Cocopest - Information portal for major pests and diseases of coconut
Cocopest - Information portal for major pests and diseases of coconut
Cocopest - Information portal for major pests and diseases of coconut
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Cocadviroid Coconut cadang-cadang viroid (Cadang cadang disease)
Comparison between a healthy palm leaf (left) and CCCVd-infected (right)
General information
Coconut cadang-cadang disease is caused by a viroid. The name, ‘cadang-cadang’ is derived from ‘gadan-gadan’, which means ‘dead’ or ‘dying’ in the Filipino dialect.

CCCVd has caused premature decline and death of approximately 500,000 coconut palms in the Philippines [1, 2, 3]. The viroid is present in the husk, embryo of nuts and pollen.

  • The disease progresses following three stages [1]:
    • Early stage (first 2 to 4 years): Appearance of yellow leaf spots looking water-soaked in reflected light and translucent when viewed in transmitted light. The nuts become smaller and rounded with equatorial scarification.
    • Medium stage (lasts around 2 years): More leaf spots appear with two thirds of the lower crown exhibiting bronzed-yellowish look. Nut and frond production ceases. The inflorescences become necrotic.
    • Late stage (lasts around 5 years): The leaf spots merge. The number and size of fronds reduce with whole crown becoming yellowish/bronze. The leaflets become fragile and the palm dies off.
  • Symptoms alone may not be conclusive for presence of disease as it can resemble physiological changes due to poor nutrition and water stress in the field, typhoon damage, and sterility. Frequent observations on the same palm are needed for symptomatic diagnosis. The time taken from first symptoms appearance to death of palms is usually around 8 to 16 years
  • In some cases, an infected palm may not exhibit any visible symptoms and may seem harmless [4]. Hence, non-symptomatic palms could be kept for years not knowing the risk they may pose.

Symptoms on nuts

Diseased palms

Detection and Inspection
Symptoms alone are not reliable for disease diagnosis. Hence, in most cases viroid isolation and molecular screening is essential to confirm diagnosis. Molecular-level screening of plant tissue for CCCVd and its variants can be conducted using several methods including RT-PCR [6] and RT-LAMP [7].
Taxonomic information
Category - Virus
Family - Pospiviroidae
Genus - Cocadviroid
Species - Coconut cadang-cadang viroid
Common Name - Cadang cadang disease
Scientific Name - Cocadviroid Coconut cadang-cadang viroid
Coconut cadang-cadang disease was first reported in the central Philippines in the early 20th Century. From 1914 to 1931, it spread to northern and southern regions [3, 5].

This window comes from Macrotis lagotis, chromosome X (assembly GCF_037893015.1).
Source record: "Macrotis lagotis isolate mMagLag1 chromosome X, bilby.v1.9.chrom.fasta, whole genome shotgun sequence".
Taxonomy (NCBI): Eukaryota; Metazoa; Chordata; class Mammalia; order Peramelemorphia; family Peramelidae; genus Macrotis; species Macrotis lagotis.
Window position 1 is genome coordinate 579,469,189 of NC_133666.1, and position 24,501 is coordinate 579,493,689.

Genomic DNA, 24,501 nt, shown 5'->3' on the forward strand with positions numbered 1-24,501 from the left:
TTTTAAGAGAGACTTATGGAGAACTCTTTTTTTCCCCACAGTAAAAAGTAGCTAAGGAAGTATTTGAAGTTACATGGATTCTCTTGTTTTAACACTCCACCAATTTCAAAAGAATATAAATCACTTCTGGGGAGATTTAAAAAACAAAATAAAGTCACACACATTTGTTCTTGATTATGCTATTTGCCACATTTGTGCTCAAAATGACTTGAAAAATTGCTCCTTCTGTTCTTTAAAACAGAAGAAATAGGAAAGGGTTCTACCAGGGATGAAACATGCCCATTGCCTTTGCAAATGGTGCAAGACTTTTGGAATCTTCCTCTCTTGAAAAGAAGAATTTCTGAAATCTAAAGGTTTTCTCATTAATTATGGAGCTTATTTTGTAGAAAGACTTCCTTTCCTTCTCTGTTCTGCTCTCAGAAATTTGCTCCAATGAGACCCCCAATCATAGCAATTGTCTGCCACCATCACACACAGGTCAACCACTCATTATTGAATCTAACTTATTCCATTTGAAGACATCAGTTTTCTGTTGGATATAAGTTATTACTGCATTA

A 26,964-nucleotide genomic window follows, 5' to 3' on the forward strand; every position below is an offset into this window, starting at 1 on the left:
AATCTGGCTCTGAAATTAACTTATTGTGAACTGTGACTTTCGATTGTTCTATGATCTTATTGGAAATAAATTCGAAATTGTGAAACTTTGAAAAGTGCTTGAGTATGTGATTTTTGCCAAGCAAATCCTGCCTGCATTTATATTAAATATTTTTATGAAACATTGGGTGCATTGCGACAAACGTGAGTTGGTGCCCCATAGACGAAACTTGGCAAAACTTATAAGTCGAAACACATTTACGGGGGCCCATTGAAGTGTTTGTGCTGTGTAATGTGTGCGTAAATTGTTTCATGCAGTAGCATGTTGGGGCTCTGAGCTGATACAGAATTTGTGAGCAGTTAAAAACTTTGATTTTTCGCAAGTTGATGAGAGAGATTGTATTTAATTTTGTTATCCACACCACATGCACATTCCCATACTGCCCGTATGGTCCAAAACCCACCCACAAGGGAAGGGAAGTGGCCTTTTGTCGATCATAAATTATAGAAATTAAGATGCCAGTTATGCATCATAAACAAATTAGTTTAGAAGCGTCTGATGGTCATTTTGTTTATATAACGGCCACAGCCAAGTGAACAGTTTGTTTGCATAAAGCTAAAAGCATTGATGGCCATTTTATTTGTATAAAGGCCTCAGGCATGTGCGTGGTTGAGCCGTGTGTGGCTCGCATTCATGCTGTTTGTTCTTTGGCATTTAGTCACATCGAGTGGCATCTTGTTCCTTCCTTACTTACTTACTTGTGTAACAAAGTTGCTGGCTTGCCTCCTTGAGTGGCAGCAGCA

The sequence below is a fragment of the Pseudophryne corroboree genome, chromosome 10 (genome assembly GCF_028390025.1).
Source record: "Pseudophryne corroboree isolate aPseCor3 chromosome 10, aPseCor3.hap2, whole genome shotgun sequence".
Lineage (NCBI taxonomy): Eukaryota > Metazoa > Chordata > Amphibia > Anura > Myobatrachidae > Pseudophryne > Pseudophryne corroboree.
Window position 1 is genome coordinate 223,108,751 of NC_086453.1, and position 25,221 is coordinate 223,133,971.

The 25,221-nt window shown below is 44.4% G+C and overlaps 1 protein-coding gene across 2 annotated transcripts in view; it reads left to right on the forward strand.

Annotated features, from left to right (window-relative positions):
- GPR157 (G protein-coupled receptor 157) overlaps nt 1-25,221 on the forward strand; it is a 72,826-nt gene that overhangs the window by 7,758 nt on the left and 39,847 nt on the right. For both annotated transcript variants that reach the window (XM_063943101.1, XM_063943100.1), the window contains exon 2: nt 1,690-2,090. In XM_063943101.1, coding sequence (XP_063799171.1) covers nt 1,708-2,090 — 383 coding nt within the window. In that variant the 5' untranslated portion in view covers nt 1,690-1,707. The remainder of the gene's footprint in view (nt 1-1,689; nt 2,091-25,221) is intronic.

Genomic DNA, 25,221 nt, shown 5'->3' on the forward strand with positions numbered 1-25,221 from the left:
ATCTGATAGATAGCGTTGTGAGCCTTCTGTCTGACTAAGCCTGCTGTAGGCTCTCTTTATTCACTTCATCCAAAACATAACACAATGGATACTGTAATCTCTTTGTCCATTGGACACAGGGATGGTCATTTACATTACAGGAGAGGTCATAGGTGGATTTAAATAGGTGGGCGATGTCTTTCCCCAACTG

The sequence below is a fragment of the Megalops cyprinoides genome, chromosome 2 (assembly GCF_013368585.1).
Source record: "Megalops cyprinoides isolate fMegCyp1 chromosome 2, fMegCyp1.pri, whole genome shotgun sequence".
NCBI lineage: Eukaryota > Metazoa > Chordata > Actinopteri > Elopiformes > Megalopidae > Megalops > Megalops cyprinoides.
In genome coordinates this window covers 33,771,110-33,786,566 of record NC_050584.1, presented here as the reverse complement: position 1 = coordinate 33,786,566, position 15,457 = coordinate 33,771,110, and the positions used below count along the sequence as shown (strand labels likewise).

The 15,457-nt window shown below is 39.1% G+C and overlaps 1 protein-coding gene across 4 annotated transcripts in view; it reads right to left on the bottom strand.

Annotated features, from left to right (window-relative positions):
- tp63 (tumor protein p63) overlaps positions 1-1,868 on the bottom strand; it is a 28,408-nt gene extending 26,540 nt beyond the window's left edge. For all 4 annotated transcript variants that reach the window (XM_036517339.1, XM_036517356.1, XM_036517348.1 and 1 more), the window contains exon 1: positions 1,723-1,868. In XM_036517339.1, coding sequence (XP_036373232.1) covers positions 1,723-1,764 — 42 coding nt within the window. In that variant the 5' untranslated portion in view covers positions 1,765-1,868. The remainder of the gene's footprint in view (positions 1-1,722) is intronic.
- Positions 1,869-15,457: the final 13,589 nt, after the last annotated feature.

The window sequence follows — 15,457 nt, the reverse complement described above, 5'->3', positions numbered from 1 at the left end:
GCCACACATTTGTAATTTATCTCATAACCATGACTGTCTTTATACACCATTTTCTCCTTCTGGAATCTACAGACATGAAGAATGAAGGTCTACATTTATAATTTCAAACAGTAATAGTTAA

Prevention and Control
Exclusion is the only method considered to be effective to control the spread of CCCVd. No resistant or tolerant coconut cultivars have been identified [8].

The import of germplasm material (seeds, pollen, tissue culture) must be subjected to thorough inspection.

Plant Parts Affected
  1. CABI ISC (2014). Datasheet report for coconut cadang-cadang viroid (cadang-cadang disease). Retrieved from
  2. EPPO & CABI (n.d.). Coconut cadang-cadang viroid. Retrieved from
  3. Hanold, D. & Randles, J.W. (1991a). Coconut cadang-cadang disease and its viroid agent. Plant Dis, 75 (4), 330-335.
  4. Imperial, J.S., Bautista, R.M. & Randles, J.W. (1985). Transmission of the Coconut cadang-cadang viroid to six species of palm by inoculation with nucleic acid extracts. Plant Pathol, 34 (3), 391-401.
  5. Randles, J.W. & Rodriguez, M.J.B. (2003). Coconut cadang-cadang viroid. In A. Hadidi, R. Flores, J.W. Randles, & J.S. Semancik (eds.), Viroids (pp. 233-241). Collingwood, Australia: CSIRO Publishing.
  6. Vadamalai, G., Hanold, D., Rezaian, M.A. & Randles, J. (2006). Variants of Coconut cadang-cadang viroid isolated from an African oil palm (Elaies guineensis Jacq.) in Malaysia. Arch Virol, 151 (7),1447-56.
  7. Thanarajoo, S.S., Kong, L.L., Kadir, J., Lau, W.H. & Vadamalai, G. (2014). Detection of Coconut cadang-cadang viroid (CCCVd) in oil palm by Reverse Transcription Loop-Mediated Isothermal Amplification (RT-LAMP). J Virol Methods, 202,19-23.
  8. Randles, J.W. (1985). Coconut cadang-cadang viroid. In: K. Maramorosch & J.J. Jr. McKelvey (eds.), Subviral Pathogens of Plants and Animals (pp. 39-74). New York, USA: Academic Press.
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